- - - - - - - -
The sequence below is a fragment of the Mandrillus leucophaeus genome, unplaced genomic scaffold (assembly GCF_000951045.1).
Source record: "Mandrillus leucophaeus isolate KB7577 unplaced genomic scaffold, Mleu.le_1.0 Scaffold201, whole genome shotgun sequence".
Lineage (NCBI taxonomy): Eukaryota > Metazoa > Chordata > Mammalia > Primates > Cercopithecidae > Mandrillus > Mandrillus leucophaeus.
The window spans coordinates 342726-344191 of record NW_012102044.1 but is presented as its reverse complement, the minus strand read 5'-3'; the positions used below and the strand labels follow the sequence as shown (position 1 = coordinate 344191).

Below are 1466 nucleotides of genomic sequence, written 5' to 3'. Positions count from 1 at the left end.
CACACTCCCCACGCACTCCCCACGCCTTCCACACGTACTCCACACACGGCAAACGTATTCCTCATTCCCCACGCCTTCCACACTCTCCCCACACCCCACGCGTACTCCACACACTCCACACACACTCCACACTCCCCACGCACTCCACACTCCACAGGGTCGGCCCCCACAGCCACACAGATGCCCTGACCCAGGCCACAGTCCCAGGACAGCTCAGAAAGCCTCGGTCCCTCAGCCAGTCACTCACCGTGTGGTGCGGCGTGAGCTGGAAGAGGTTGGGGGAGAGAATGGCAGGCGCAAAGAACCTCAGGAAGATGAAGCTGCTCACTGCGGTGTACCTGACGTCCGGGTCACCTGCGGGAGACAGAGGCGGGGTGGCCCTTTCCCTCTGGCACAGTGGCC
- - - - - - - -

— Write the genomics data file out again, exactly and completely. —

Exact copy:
The sequence below is a fragment of the Mandrillus leucophaeus genome, unplaced genomic scaffold (assembly GCF_000951045.1).
Source record: "Mandrillus leucophaeus isolate KB7577 unplaced genomic scaffold, Mleu.le_1.0 Scaffold201, whole genome shotgun sequence".
Lineage (NCBI taxonomy): Eukaryota > Metazoa > Chordata > Mammalia > Primates > Cercopithecidae > Mandrillus > Mandrillus leucophaeus.
The window spans coordinates 342726-344191 of record NW_012102044.1 but is presented as its reverse complement, the minus strand read 5'-3'; the positions used below and the strand labels follow the sequence as shown (position 1 = coordinate 344191).

Below are 1466 nucleotides of genomic sequence, written 5' to 3'. Positions count from 1 at the left end.
CACACTCCCCACGCACTCCCCACGCCTTCCACACGTACTCCACACACGGCAAACGTATTCCTCATTCCCCACGCCTTCCACACTCTCCCCACACCCCACGCGTACTCCACACACTCCACACACACTCCACACTCCCCACGCACTCCACACTCCACAGGGTCGGCCCCCACAGCCACACAGATGCCCTGACCCAGGCCACAGTCCCAGGACAGCTCAGAAAGCCTCGGTCCCTCAGCCAGTCACTCACCGTGTGGTGCGGCGTGAGCTGGAAGAGGTTGGGGGAGAGAATGGCAGGCGCAAAGAACCTCAGGAAGATGAAGCTGCTCACTGCGGTGTACCTGACGTCCGGGTCACCTGCGGGAGACAGAGGCGGGGTGGCCCTTTCCCTCTGGCACAGTGGCC